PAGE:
There is a good deal being written, spoken and researched on the future of careers and the world of work - what skills for the future, what foundation to build yourself to ensure employment, what skill sets will be most in demand, what jobs will be replaced by automation, what new jobs will appear, even talk of ‘universal basic income’.

So, how do you navigate your own important life decisions and choices? How do you prepare and plan, when at any time the job you thought you were preparing for, looks like it may no longer exist; the job you will have may not yet have been imagined and the job of your future may not even be a single job but rather a mix of opportunities and income streams secured or created in an evolving way?

Well first, it’s good to be aware and informed of the changes we are experiencing and to consider how they will impact you and your future.


There are some very interesting initiatives appearing around the world to do with the changes in career and the market place. They all highlight the specialist skills/expertise that is predicted to be most in demand/required and the soft skills that are considered to be critical the future world of work. Here’s what is being said around the globe:

Singapore

On the one hand, there is demand for over 42,000 workers specialising in data science, Artificial Intelligence and robotic engineering by 20201

On the other hand, employers say these are the most essential soft skills they are looking for2:

NUS Future Ready Report 2017

Australia

In research conducted over the last 5 years: Automation, Globalisation and Flexibility are identified as creating the biggest changes. Automation is predicted to radically affect 70% of entry level jobs for young people; jobs are becoming increasingly global, showing 11% of service jobs could be provided from overseas; and the way we work is becoming increasingly flexible, with the average 15 year old predicted, throughout their lifetime, to have: 17 jobs over 5 different careers.3

FYA (Foundation for Young Australians) recommends that: _‘Our mindset needs to shift to reflect a more dynamic future of work where linear careers will be far less common and young people will need a portfolio of skills and capabilities, including career management skills to navigate the more complex world of work.

To support young people to navigate these changing labour markets Australia will need to invest to ensure they are innovative, creative and enterprising’._4

And suggest that:

Foundation for Young Australians - The New Work Order, 2017

United Kingdom

UKCES recommend a “Focus on development of key skills and attributes that will be at a premium in future, including resilience, adaptability, resourcefulness, enterprise, cognitive skills (such as problem solving), and the core business skills for project based employment.”5

India

These areas are identified as growth areas: Education, healthcare, tourism, transport and storage enterprises have significant growth potential, creating 3-3.5 million jobs a year, in comparison to the 0.5-1 million jobs currently.6

These skills are increasingly important: - Humanistic, Communication, and Creativity skills will become more valuable, especially in the service sectors. - Digital Literacy alone will not be enough. Digital Fluency will be crucial. - Data Science skills will be critical for seizing digital economy opportunities - Learnability will be one of the most essential employability skills in the near future. - Data scientists will increasingly be required to have creative visualisation and storytelling skills.7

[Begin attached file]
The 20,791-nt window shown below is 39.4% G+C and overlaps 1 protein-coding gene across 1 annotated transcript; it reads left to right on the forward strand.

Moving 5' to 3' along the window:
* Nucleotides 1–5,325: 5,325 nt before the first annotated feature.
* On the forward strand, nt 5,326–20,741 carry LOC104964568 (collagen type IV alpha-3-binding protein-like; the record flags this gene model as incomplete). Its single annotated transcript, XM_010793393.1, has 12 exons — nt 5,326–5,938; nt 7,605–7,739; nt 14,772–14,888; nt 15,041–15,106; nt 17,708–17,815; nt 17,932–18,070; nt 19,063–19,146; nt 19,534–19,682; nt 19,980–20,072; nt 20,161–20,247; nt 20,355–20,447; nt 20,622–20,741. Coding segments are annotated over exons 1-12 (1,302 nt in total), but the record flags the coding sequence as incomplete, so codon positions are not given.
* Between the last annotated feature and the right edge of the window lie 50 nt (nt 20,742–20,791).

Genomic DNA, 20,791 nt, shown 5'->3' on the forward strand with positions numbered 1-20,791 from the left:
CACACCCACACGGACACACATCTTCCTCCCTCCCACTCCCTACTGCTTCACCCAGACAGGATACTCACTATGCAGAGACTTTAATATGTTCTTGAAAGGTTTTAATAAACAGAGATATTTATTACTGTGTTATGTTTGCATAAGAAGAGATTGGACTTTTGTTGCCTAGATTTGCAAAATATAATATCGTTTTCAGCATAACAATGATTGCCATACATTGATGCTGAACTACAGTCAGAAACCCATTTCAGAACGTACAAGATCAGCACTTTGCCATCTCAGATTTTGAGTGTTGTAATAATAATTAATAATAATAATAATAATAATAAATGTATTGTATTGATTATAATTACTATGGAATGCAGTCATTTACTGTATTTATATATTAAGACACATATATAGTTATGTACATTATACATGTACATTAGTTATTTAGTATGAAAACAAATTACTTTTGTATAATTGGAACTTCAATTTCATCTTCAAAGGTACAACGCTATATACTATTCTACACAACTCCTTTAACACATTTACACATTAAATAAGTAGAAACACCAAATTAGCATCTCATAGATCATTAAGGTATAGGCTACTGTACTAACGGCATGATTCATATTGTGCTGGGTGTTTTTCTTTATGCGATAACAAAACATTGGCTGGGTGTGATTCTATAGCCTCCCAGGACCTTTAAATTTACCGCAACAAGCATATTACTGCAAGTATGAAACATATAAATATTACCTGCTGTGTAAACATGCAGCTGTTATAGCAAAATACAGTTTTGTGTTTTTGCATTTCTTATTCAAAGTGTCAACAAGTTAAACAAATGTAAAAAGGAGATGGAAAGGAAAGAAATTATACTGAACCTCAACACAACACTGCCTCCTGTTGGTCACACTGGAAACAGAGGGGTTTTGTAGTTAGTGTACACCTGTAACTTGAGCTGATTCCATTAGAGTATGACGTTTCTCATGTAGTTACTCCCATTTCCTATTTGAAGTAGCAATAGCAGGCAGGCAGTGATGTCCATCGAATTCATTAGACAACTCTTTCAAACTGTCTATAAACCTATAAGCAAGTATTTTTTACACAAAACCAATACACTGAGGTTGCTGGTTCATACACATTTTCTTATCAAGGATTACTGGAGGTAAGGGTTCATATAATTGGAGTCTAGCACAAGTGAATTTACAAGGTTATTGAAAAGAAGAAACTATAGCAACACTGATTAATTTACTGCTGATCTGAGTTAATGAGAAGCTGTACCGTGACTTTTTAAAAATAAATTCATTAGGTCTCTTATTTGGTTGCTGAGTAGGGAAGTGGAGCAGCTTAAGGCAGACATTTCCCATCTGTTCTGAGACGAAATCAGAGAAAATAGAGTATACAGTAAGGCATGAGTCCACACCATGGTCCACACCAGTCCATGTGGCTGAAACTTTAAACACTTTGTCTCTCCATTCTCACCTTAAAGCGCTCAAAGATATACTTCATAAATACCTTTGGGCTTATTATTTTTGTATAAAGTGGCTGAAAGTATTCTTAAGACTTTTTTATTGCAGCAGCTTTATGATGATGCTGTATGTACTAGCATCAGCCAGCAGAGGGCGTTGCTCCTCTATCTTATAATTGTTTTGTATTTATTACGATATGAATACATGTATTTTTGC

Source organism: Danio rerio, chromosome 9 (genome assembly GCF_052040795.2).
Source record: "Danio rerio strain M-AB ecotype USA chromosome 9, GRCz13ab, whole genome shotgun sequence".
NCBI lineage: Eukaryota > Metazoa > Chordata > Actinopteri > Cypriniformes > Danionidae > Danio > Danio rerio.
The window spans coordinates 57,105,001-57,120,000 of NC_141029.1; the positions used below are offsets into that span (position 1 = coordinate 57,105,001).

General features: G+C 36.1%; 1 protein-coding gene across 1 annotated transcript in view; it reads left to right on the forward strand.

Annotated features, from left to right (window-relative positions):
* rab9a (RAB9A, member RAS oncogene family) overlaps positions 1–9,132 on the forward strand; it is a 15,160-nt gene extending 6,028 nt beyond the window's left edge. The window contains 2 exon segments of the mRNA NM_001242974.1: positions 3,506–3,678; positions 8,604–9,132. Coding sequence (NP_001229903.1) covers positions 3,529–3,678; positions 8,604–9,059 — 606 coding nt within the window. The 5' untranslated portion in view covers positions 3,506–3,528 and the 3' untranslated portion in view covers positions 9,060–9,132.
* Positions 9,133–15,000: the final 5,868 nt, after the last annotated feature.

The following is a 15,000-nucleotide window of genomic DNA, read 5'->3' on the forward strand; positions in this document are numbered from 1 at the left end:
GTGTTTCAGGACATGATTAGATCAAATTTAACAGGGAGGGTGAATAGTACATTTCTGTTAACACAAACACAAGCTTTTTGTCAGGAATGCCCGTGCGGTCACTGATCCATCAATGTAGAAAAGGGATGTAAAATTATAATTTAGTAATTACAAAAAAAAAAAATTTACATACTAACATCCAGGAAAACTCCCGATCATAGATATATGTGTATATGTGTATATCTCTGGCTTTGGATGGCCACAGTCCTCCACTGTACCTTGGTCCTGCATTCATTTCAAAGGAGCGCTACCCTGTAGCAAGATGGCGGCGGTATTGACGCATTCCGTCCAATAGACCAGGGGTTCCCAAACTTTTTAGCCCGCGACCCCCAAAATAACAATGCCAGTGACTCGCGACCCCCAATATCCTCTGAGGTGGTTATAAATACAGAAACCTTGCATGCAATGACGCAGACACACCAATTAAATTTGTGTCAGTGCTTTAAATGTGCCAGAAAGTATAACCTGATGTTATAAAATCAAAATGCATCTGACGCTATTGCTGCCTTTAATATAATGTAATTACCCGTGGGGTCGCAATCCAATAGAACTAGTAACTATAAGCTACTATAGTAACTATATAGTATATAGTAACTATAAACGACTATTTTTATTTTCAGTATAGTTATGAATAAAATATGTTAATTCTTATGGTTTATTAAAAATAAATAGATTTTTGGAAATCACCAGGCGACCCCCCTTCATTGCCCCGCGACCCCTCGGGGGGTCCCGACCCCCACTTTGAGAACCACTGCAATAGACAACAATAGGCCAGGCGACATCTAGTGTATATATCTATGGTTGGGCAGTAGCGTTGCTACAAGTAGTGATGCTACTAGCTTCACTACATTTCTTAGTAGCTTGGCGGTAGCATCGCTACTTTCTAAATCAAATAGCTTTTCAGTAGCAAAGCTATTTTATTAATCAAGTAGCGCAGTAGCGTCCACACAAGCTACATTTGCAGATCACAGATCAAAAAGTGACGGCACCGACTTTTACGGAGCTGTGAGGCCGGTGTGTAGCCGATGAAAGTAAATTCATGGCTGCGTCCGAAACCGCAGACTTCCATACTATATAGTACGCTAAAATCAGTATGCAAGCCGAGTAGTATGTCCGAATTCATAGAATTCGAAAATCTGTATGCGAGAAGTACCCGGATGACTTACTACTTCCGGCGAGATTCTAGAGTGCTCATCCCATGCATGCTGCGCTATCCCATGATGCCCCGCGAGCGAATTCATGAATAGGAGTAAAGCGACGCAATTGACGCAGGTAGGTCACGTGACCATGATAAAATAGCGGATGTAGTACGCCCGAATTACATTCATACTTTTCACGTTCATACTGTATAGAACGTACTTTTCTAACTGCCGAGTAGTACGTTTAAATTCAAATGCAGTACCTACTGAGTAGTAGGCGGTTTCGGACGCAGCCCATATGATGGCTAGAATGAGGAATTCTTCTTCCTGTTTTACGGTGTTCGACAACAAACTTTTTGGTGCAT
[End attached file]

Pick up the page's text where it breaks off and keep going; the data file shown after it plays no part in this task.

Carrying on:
What all these publications emphasise is the critical importance of being self-directed and lifelong learners. So, considering what pro-active steps you can take to up-skill, re-skill, and generally develop and strengthen your professional experience and expertise is likely to be a valuable investment.

Here’s a few key questions/suggestions that may help you in this process:

  • Do I have any knowledge, skills, expertise or experience that I am not fully utilising and which I could usefully develop and strengthen? How will I do this?
  • Are their ‘critical gaps’ that will hinder me in the future world of work and if so, what can I do to address these?
  • What new areas could I explore, and be learning in a self-directed way?
  • Am I keeping a record of my learning and experience both to encourage me as I make progress and as a ready reference for applications and interviews etc.?
  • What have I done / learnt / experienced that I can craft into examples and demonstration of softer skills e.g. critical thinking, emotional intelligence, creative problem solving, storytelling, adaptability, resilience?
  • How can I represent my self directed learning in my resume / CV to show future educators / employers that I am a lifelong learner?


And of course, re-visiting your Birkman data will be key to reminding you of your motivations, passions and potential for shifting to a different role and contribution either in your current context or a new one.

You can contact us at support@elaura.com if you would like to book a Career Conversation with one of our consultants (fee will apply).



1Skills Framework for ICT for Singapore’s Budding Data Scientists, Cyber Risk Analysts, Companies and More, Ministry of Communications and Information, 10 November 2017

2NUS Future Ready Report 2017

3FYA: The New Work Order Report Series, 2017

4UKCES The Future of Work, Jobs and Skills in 2030

5Skills for Future: Jobs Technology And The Future Of Work In India Quest Alliance, 2017